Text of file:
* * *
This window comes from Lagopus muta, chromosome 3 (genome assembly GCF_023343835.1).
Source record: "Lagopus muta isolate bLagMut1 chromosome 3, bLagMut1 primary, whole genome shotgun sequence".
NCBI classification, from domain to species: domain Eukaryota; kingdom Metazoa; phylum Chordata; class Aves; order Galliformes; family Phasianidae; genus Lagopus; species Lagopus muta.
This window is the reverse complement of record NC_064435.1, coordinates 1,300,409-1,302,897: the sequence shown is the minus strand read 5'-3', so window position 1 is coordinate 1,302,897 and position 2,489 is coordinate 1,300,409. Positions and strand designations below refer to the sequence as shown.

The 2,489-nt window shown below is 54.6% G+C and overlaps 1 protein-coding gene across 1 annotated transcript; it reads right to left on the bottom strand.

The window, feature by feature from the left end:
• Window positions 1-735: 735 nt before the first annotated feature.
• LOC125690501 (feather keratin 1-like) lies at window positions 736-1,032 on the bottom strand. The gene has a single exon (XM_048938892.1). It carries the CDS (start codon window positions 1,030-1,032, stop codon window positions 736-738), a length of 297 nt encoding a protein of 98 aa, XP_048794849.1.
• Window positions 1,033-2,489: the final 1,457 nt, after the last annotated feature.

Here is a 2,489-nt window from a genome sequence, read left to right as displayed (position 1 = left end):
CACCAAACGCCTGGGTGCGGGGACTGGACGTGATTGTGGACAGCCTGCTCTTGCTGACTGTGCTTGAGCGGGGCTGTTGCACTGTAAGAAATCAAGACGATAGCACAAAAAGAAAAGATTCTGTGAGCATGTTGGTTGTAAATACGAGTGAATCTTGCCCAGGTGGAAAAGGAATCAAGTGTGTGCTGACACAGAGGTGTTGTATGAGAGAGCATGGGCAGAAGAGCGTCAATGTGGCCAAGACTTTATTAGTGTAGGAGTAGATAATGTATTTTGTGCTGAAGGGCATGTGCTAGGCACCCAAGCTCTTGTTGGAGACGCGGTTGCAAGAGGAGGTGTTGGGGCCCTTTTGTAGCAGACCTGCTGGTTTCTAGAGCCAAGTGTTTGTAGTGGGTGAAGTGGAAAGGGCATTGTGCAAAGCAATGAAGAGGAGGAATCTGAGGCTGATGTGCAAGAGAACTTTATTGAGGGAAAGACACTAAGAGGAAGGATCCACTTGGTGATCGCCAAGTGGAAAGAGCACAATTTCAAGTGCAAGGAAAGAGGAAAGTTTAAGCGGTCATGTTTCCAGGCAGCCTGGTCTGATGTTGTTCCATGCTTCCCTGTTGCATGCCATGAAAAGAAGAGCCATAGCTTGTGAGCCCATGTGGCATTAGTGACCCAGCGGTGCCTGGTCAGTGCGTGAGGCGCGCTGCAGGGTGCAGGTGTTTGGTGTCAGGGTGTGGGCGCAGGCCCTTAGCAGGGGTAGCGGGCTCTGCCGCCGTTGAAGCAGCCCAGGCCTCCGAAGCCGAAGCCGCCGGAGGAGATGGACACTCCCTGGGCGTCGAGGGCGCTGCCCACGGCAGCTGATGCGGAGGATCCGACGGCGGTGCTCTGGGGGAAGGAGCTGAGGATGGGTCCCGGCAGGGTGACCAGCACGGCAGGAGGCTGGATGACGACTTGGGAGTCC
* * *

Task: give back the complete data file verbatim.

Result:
This window comes from Lagopus muta, chromosome 3 (genome assembly GCF_023343835.1).
Source record: "Lagopus muta isolate bLagMut1 chromosome 3, bLagMut1 primary, whole genome shotgun sequence".
NCBI classification, from domain to species: domain Eukaryota; kingdom Metazoa; phylum Chordata; class Aves; order Galliformes; family Phasianidae; genus Lagopus; species Lagopus muta.
This window is the reverse complement of record NC_064435.1, coordinates 1,300,409-1,302,897: the sequence shown is the minus strand read 5'-3', so window position 1 is coordinate 1,302,897 and position 2,489 is coordinate 1,300,409. Positions and strand designations below refer to the sequence as shown.

The 2,489-nt window shown below is 54.6% G+C and overlaps 1 protein-coding gene across 1 annotated transcript; it reads right to left on the bottom strand.

The window, feature by feature from the left end:
• Window positions 1-735: 735 nt before the first annotated feature.
• LOC125690501 (feather keratin 1-like) lies at window positions 736-1,032 on the bottom strand. The gene has a single exon (XM_048938892.1). It carries the CDS (start codon window positions 1,030-1,032, stop codon window positions 736-738), a length of 297 nt encoding a protein of 98 aa, XP_048794849.1.
• Window positions 1,033-2,489: the final 1,457 nt, after the last annotated feature.

Here is a 2,489-nt window from a genome sequence, read left to right as displayed (position 1 = left end):
CACCAAACGCCTGGGTGCGGGGACTGGACGTGATTGTGGACAGCCTGCTCTTGCTGACTGTGCTTGAGCGGGGCTGTTGCACTGTAAGAAATCAAGACGATAGCACAAAAAGAAAAGATTCTGTGAGCATGTTGGTTGTAAATACGAGTGAATCTTGCCCAGGTGGAAAAGGAATCAAGTGTGTGCTGACACAGAGGTGTTGTATGAGAGAGCATGGGCAGAAGAGCGTCAATGTGGCCAAGACTTTATTAGTGTAGGAGTAGATAATGTATTTTGTGCTGAAGGGCATGTGCTAGGCACCCAAGCTCTTGTTGGAGACGCGGTTGCAAGAGGAGGTGTTGGGGCCCTTTTGTAGCAGACCTGCTGGTTTCTAGAGCCAAGTGTTTGTAGTGGGTGAAGTGGAAAGGGCATTGTGCAAAGCAATGAAGAGGAGGAATCTGAGGCTGATGTGCAAGAGAACTTTATTGAGGGAAAGACACTAAGAGGAAGGATCCACTTGGTGATCGCCAAGTGGAAAGAGCACAATTTCAAGTGCAAGGAAAGAGGAAAGTTTAAGCGGTCATGTTTCCAGGCAGCCTGGTCTGATGTTGTTCCATGCTTCCCTGTTGCATGCCATGAAAAGAAGAGCCATAGCTTGTGAGCCCATGTGGCATTAGTGACCCAGCGGTGCCTGGTCAGTGCGTGAGGCGCGCTGCAGGGTGCAGGTGTTTGGTGTCAGGGTGTGGGCGCAGGCCCTTAGCAGGGGTAGCGGGCTCTGCCGCCGTTGAAGCAGCCCAGGCCTCCGAAGCCGAAGCCGCCGGAGGAGATGGACACTCCCTGGGCGTCGAGGGCGCTGCCCACGGCAGCTGATGCGGAGGATCCGACGGCGGTGCTCTGGGGGAAGGAGCTGAGGATGGGTCCCGGCAGGGTGACCAGCACGGCAGGAGGCTGGATGACGACTTGGGAGTCC